Pipelining Wivenhoe Dam water for Lockyer irrigators
WASTED water released from Wivenhoe Dam could be used to help hundreds of irrigators in the Lockyer Valley without costing the Qld Government millions of dollars.
Lockyer Water Users Forum spokesperson Gordon Van der Est believes the excess water released from Wivenhoe could sustain Atkinsons Dam, Lake Clarendon, and Bill Gunn Dam for two years once filled, if a pipeline was put in place.
The plans and project progression were outlined in a meeting with the Member for Nanango Deb Frecklington on Monday in Coominya, where the LWUF discussed the importance and socio-economic impact that additional water would have on the local economies in the region.
"We want to get the viability behind the project completed as soon as possible so when we go to the state government for a water entitlement," Mr Van der Est said.
"We have identified the add-on benefits that an additional mega-litres of water will bring to the region, such as revenue growth to the local economies and how many jobs this represents."
Global Consultants Parsons Brinkerhoff have been engaged under collaboration with Somerset and Lockyer Regional Councils and the LWUF to identify the economic benefits that a Wivenhoe pipeline would create.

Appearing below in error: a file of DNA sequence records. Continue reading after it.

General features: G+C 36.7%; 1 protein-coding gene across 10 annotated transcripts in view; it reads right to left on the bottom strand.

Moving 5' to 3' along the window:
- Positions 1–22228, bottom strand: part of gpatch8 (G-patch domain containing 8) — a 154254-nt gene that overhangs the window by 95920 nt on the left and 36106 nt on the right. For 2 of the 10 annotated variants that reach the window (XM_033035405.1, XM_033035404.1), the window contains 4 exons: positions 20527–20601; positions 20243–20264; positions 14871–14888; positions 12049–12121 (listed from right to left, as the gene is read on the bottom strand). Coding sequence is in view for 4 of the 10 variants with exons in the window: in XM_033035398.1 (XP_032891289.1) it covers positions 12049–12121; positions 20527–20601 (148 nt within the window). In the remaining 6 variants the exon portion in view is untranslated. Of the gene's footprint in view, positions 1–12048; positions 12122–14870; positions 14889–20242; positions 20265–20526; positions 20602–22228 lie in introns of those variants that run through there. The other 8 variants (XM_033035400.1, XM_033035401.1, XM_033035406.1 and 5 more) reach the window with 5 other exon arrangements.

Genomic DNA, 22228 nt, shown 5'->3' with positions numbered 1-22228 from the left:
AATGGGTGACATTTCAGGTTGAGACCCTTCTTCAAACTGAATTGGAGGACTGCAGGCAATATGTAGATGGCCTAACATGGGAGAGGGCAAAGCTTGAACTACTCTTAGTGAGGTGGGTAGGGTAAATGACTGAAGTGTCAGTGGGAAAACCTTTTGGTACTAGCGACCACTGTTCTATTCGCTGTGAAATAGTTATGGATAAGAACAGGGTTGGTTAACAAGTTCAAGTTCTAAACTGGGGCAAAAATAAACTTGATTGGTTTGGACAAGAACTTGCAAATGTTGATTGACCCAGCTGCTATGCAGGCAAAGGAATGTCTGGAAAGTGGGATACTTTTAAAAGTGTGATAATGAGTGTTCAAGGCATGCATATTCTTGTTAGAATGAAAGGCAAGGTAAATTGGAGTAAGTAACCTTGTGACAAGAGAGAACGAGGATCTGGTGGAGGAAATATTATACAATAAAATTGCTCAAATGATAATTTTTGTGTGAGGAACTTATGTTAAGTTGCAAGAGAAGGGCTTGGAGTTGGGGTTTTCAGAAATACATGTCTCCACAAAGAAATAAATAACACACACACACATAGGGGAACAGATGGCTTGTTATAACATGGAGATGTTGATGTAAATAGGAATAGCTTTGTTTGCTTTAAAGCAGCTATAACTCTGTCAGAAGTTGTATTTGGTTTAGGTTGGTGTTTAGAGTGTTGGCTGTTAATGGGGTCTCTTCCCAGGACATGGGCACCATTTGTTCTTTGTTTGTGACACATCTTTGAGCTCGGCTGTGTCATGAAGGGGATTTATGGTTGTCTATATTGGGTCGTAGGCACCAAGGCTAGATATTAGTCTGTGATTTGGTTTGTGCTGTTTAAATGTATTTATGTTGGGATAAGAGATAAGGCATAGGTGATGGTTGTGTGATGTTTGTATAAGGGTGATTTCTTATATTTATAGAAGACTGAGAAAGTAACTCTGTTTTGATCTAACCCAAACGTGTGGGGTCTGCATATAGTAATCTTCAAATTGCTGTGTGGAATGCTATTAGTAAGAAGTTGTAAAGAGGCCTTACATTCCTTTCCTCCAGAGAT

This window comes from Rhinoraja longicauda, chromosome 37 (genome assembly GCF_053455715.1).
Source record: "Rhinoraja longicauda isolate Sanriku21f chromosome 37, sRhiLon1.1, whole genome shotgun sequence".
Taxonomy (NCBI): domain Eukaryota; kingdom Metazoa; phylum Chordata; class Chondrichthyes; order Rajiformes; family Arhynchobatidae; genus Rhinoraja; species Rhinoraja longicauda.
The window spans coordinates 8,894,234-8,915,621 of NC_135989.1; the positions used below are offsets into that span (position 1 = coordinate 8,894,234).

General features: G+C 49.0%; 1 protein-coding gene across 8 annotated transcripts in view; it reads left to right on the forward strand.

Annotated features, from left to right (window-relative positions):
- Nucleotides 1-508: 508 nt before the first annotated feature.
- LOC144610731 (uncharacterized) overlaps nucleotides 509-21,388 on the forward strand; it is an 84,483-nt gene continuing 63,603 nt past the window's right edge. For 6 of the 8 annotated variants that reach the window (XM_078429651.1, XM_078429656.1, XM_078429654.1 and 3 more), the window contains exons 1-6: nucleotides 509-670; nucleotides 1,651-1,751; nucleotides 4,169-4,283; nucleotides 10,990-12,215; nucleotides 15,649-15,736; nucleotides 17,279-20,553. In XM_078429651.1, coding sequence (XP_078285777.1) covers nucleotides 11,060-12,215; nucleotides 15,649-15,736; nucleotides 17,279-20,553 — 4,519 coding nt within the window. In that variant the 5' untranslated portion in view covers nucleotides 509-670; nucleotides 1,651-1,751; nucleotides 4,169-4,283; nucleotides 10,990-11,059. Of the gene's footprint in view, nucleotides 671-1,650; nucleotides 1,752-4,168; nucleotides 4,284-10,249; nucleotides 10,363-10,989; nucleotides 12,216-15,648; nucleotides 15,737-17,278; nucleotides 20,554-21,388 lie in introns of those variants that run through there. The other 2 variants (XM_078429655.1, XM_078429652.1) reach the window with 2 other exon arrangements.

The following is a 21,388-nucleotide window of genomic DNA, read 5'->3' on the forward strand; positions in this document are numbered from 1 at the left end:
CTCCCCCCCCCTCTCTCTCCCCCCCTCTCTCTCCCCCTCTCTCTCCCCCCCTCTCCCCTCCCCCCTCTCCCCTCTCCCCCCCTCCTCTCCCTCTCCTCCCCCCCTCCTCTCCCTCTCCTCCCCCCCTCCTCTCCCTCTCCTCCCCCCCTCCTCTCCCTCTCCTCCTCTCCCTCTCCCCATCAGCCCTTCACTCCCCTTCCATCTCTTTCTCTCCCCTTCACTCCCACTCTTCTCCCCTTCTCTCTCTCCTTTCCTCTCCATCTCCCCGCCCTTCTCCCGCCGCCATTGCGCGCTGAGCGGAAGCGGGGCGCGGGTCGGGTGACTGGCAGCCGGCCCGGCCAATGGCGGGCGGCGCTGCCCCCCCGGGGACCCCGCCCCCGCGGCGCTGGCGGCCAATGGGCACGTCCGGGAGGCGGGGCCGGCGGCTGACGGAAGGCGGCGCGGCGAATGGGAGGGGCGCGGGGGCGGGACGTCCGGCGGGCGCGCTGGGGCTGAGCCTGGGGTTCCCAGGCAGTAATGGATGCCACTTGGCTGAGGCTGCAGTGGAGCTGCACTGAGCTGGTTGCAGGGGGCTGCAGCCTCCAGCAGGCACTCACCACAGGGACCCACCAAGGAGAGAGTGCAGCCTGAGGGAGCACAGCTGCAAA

In partnership with Lockyer and Somerset Regional Councils, the LWUF proposed funding the pipelines from Wivenhoe to the three dams between the Councils and irrigators, so the State Government wouldn't be out of pocket.
Wivenhoe Dam was originally built as a flood mitigation dam to protect Brisbane from flooding and wasn't intended for the purpose of irrigation or supplying drinking water.
But irrigators could desperately use the excess water released from Wivenhoe to fill local irrigation infrastructure which are almost at the dead storage level.
Primary producer and Moreton Vale pipeline representative Tim Linnan said farmers wanted the water that the government was wasting through unnecessary releases.
"We've got a system here that's not being utilised properly, it's opportunity lost," Mr Linnan said.
He said farmers across the Lockyer Valley were all united in wanting to find new water sources.
"We understand that in a drought we don't expect to be taking Brisbane's water, this is about stopping waste," Mr Linnan said.
If the project is successful, it's estimated the hundreds of irrigators across the whole of the Lockyer Valley would benefit from piping water from Wivenhoe Dam.
Speaking with the LWUF, Mrs Frecklington congratulated the group for their progression in the project.
"Access to water is always going to be an issue," Mrs Frecklington said.
"There are so many industries that would obviously benefit from more water, but it's not as easy as clicking your fingers and saying 'we want more water', we've got to have a systematic approach."
Mrs Frecklington said there would be many positive outcomes if the plans were approved.
"Availability of more water would lead to increased production across agriculture for the region, whether that be within horticultural, white meat, turf or value add secondary processing," she said.
"There will always be a request for more and better access to more water all over Queensland and we need to be, as a government, doing something about access to water."